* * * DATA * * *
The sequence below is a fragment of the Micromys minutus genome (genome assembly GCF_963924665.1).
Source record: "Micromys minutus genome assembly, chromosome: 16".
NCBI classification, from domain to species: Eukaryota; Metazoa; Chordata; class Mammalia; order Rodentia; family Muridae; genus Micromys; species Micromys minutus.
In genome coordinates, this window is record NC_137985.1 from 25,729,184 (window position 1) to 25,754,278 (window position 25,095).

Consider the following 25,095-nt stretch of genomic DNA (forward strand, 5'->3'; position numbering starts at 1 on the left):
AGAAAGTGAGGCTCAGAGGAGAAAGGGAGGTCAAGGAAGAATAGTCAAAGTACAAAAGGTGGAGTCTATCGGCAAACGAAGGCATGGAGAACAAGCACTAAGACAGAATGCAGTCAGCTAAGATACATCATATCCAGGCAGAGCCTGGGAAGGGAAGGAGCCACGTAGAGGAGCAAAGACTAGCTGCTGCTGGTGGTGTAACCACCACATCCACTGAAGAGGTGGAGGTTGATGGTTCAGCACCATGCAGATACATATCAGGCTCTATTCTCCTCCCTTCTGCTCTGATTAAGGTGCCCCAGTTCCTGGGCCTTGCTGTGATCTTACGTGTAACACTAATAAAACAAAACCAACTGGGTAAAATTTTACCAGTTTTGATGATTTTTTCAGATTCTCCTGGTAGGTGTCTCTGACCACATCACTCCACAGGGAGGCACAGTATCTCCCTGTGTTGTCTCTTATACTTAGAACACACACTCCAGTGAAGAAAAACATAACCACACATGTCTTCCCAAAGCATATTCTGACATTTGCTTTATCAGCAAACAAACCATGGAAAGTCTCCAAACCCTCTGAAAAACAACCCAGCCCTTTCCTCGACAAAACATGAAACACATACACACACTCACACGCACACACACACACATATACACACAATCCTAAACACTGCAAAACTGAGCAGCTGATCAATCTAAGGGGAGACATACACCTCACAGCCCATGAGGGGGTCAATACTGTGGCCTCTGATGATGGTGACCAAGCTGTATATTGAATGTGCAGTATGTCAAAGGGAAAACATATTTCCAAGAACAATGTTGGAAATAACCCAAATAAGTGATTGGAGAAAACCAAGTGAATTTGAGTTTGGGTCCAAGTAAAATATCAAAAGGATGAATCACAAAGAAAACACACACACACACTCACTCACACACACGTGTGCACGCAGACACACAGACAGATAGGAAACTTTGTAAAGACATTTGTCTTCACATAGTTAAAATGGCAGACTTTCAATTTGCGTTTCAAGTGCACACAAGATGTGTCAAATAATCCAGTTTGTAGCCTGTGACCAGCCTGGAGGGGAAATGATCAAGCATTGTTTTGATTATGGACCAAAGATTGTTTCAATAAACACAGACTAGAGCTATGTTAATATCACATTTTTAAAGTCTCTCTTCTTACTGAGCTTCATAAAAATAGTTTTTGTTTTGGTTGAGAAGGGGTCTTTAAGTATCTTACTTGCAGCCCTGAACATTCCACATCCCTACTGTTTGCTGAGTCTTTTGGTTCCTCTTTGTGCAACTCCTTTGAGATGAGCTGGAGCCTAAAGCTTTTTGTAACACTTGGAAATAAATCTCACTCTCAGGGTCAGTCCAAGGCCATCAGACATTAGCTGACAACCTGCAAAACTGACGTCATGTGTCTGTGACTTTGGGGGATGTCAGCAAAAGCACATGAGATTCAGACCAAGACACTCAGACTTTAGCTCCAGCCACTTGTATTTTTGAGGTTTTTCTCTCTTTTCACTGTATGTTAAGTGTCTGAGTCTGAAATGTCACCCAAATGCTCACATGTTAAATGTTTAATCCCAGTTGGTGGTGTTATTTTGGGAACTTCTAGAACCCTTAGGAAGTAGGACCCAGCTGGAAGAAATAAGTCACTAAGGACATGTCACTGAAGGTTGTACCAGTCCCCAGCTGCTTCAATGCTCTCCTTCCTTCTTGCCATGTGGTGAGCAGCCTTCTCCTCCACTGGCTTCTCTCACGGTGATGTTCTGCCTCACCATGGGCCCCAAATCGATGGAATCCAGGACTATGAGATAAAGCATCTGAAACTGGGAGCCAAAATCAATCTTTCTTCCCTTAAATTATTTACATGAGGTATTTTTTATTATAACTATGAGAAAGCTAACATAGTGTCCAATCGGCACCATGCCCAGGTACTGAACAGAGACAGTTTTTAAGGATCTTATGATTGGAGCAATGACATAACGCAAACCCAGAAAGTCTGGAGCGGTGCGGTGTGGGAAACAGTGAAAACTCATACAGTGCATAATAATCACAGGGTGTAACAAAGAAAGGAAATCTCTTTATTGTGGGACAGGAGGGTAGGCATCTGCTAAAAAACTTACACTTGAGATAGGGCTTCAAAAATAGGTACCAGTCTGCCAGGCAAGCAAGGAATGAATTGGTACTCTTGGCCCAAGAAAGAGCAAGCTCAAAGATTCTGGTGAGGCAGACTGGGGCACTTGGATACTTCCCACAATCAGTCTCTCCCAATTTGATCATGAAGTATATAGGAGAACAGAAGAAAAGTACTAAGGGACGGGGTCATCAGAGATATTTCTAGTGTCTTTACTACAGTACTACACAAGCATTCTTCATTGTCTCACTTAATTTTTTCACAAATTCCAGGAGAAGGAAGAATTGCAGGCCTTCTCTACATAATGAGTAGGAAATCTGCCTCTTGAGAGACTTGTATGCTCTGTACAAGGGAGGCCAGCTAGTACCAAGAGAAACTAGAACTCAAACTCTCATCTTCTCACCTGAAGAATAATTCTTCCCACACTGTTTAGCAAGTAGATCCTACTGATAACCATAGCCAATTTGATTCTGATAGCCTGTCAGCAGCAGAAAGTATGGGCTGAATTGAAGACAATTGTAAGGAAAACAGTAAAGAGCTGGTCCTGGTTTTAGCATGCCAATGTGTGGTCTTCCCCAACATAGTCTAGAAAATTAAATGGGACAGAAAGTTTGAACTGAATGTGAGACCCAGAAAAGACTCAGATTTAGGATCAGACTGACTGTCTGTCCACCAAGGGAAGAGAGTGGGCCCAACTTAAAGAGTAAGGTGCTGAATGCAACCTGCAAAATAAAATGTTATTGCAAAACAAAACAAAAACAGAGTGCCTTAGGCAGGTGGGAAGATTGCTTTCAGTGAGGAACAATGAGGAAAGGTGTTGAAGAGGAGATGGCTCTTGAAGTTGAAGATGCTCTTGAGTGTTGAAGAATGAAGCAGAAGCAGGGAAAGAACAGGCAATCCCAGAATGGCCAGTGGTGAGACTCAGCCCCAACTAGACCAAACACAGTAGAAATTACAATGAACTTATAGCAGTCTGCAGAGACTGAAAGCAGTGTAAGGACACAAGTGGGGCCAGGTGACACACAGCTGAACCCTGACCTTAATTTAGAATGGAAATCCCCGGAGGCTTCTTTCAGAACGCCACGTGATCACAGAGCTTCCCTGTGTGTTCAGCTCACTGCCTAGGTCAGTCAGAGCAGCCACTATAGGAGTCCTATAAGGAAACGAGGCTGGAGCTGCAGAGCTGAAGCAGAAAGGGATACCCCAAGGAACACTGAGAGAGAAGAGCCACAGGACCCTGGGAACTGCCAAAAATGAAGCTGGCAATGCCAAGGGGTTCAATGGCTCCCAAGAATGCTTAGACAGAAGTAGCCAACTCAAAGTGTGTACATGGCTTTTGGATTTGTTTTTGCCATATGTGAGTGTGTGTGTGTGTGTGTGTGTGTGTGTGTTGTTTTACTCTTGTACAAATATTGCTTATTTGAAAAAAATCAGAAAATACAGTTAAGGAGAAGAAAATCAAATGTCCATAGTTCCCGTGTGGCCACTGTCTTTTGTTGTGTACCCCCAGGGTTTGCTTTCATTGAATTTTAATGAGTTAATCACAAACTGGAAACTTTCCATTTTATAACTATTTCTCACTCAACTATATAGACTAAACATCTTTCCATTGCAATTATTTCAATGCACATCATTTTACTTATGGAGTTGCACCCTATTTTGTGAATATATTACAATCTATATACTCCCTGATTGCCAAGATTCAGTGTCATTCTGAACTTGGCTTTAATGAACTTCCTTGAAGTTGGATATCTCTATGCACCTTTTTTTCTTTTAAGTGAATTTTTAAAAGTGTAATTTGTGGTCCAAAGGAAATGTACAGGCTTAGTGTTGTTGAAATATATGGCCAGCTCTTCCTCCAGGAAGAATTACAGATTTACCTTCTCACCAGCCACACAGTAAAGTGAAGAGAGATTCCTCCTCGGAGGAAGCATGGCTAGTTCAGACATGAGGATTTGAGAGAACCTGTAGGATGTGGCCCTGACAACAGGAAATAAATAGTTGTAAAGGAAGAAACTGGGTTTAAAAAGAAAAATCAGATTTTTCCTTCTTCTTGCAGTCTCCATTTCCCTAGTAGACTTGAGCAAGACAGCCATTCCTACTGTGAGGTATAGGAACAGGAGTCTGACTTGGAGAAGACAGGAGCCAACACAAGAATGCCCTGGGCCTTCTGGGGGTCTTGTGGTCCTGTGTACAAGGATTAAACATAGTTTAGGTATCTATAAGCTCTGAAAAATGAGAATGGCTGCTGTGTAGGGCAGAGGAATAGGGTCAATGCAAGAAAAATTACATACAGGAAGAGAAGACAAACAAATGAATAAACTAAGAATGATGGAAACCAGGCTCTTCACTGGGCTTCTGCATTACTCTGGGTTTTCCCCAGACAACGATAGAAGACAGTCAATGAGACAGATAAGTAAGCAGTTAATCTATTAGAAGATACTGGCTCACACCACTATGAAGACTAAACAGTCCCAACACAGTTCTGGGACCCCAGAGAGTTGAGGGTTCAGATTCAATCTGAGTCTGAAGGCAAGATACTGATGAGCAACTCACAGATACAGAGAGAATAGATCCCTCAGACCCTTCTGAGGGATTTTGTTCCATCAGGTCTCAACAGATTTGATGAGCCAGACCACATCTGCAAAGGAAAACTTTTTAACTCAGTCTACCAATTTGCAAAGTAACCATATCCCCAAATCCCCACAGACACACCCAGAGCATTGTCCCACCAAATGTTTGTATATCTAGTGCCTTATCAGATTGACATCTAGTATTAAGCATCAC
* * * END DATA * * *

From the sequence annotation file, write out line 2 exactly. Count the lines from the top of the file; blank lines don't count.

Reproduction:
Source record: "Micromys minutus genome assembly, chromosome: 16".